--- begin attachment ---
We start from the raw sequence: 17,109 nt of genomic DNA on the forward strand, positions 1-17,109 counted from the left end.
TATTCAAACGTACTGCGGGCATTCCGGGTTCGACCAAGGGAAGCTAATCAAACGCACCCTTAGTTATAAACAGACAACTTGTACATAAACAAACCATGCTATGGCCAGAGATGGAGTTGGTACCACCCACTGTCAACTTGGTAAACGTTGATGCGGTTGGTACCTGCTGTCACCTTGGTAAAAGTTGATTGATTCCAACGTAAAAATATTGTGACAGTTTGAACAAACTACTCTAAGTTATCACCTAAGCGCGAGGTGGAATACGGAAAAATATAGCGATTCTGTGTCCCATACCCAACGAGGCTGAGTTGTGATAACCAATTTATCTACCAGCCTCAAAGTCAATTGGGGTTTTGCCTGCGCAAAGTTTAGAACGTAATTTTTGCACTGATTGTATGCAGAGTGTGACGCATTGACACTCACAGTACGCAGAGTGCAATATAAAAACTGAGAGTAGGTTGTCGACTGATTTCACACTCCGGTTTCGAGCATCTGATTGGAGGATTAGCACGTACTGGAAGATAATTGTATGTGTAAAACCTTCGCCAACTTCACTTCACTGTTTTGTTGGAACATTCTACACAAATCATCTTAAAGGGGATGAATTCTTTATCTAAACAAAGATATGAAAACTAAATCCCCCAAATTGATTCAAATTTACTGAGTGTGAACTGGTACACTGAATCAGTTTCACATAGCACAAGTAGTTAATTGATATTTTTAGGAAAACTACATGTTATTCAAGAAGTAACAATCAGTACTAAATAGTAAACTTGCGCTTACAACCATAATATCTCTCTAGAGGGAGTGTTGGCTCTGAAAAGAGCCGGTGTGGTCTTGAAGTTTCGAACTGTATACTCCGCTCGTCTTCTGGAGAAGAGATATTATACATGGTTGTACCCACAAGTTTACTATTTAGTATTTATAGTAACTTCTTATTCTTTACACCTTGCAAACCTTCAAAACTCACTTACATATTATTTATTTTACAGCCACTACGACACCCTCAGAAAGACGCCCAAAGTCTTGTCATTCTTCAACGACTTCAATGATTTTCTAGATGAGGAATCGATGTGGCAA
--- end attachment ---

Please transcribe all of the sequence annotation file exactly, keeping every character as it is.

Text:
We start from the raw sequence: 17,109 nt of genomic DNA on the forward strand, positions 1-17,109 counted from the left end.
TATTCAAACGTACTGCGGGCATTCCGGGTTCGACCAAGGGAAGCTAATCAAACGCACCCTTAGTTATAAACAGACAACTTGTACATAAACAAACCATGCTATGGCCAGAGATGGAGTTGGTACCACCCACTGTCAACTTGGTAAACGTTGATGCGGTTGGTACCTGCTGTCACCTTGGTAAAAGTTGATTGATTCCAACGTAAAAATATTGTGACAGTTTGAACAAACTACTCTAAGTTATCACCTAAGCGCGAGGTGGAATACGGAAAAATATAGCGATTCTGTGTCCCATACCCAACGAGGCTGAGTTGTGATAACCAATTTATCTACCAGCCTCAAAGTCAATTGGGGTTTTGCCTGCGCAAAGTTTAGAACGTAATTTTTGCACTGATTGTATGCAGAGTGTGACGCATTGACACTCACAGTACGCAGAGTGCAATATAAAAACTGAGAGTAGGTTGTCGACTGATTTCACACTCCGGTTTCGAGCATCTGATTGGAGGATTAGCACGTACTGGAAGATAATTGTATGTGTAAAACCTTCGCCAACTTCACTTCACTGTTTTGTTGGAACATTCTACACAAATCATCTTAAAGGGGATGAATTCTTTATCTAAACAAAGATATGAAAACTAAATCCCCCAAATTGATTCAAATTTACTGAGTGTGAACTGGTACACTGAATCAGTTTCACATAGCACAAGTAGTTAATTGATATTTTTAGGAAAACTACATGTTATTCAAGAAGTAACAATCAGTACTAAATAGTAAACTTGCGCTTACAACCATAATATCTCTCTAGAGGGAGTGTTGGCTCTGAAAAGAGCCGGTGTGGTCTTGAAGTTTCGAACTGTATACTCCGCTCGTCTTCTGGAGAAGAGATATTATACATGGTTGTACCCACAAGTTTACTATTTAGTATTTATAGTAACTTCTTATTCTTTACACCTTGCAAACCTTCAAAACTCACTTACATATTATTTATTTTACAGCCACTACGACACCCTCAGAAAGACGCCCAAAGTCTTGTCATTCTTCAACGACTTCAATGATTTTCTAGATGAGGAATCGATGTGGCAA